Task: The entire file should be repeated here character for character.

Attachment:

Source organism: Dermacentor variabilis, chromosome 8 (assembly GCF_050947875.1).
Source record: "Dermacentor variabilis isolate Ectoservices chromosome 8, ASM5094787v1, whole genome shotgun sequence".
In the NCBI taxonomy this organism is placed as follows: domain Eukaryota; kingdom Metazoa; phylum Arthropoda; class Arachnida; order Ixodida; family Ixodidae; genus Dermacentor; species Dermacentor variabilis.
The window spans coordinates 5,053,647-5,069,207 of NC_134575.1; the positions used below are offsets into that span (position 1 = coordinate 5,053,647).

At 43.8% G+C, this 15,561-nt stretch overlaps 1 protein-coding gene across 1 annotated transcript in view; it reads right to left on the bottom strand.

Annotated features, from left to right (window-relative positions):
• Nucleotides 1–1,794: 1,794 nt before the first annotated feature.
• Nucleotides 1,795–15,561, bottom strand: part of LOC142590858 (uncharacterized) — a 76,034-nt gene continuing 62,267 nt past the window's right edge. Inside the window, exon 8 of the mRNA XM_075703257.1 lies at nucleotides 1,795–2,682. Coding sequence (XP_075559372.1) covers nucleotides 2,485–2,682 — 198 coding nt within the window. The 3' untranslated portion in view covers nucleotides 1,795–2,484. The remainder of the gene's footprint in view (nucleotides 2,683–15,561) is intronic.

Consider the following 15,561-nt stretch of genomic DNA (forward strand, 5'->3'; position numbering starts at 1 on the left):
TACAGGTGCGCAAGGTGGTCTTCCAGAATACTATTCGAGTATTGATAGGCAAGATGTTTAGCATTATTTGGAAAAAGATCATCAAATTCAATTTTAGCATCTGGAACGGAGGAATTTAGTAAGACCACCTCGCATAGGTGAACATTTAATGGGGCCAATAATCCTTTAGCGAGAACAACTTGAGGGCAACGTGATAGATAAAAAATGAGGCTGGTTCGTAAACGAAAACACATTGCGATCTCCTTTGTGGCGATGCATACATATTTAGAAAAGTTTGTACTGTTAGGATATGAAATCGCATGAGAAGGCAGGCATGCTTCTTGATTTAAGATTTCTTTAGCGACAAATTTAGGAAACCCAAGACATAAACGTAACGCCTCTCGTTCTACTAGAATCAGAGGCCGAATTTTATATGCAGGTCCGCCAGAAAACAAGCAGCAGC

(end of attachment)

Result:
Source organism: Dermacentor variabilis, chromosome 8 (assembly GCF_050947875.1).
Source record: "Dermacentor variabilis isolate Ectoservices chromosome 8, ASM5094787v1, whole genome shotgun sequence".
In the NCBI taxonomy this organism is placed as follows: domain Eukaryota; kingdom Metazoa; phylum Arthropoda; class Arachnida; order Ixodida; family Ixodidae; genus Dermacentor; species Dermacentor variabilis.
The window spans coordinates 5,053,647-5,069,207 of NC_134575.1; the positions used below are offsets into that span (position 1 = coordinate 5,053,647).

At 43.8% G+C, this 15,561-nt stretch overlaps 1 protein-coding gene across 1 annotated transcript in view; it reads right to left on the bottom strand.

Annotated features, from left to right (window-relative positions):
• Nucleotides 1–1,794: 1,794 nt before the first annotated feature.
• Nucleotides 1,795–15,561, bottom strand: part of LOC142590858 (uncharacterized) — a 76,034-nt gene continuing 62,267 nt past the window's right edge. Inside the window, exon 8 of the mRNA XM_075703257.1 lies at nucleotides 1,795–2,682. Coding sequence (XP_075559372.1) covers nucleotides 2,485–2,682 — 198 coding nt within the window. The 3' untranslated portion in view covers nucleotides 1,795–2,484. The remainder of the gene's footprint in view (nucleotides 2,683–15,561) is intronic.

Consider the following 15,561-nt stretch of genomic DNA (forward strand, 5'->3'; position numbering starts at 1 on the left):
TACAGGTGCGCAAGGTGGTCTTCCAGAATACTATTCGAGTATTGATAGGCAAGATGTTTAGCATTATTTGGAAAAAGATCATCAAATTCAATTTTAGCATCTGGAACGGAGGAATTTAGTAAGACCACCTCGCATAGGTGAACATTTAATGGGGCCAATAATCCTTTAGCGAGAACAACTTGAGGGCAACGTGATAGATAAAAAATGAGGCTGGTTCGTAAACGAAAACACATTGCGATCTCCTTTGTGGCGATGCATACATATTTAGAAAAGTTTGTACTGTTAGGATATGAAATCGCATGAGAAGGCAGGCATGCTTCTTGATTTAAGATTTCTTTAGCGACAAATTTAGGAAACCCAAGACATAAACGTAACGCCTCTCGTTCTACTAGAATCAGAGGCCGAATTTTATATGCAGGTCCGCCAGAAAACAAGCAGCAGC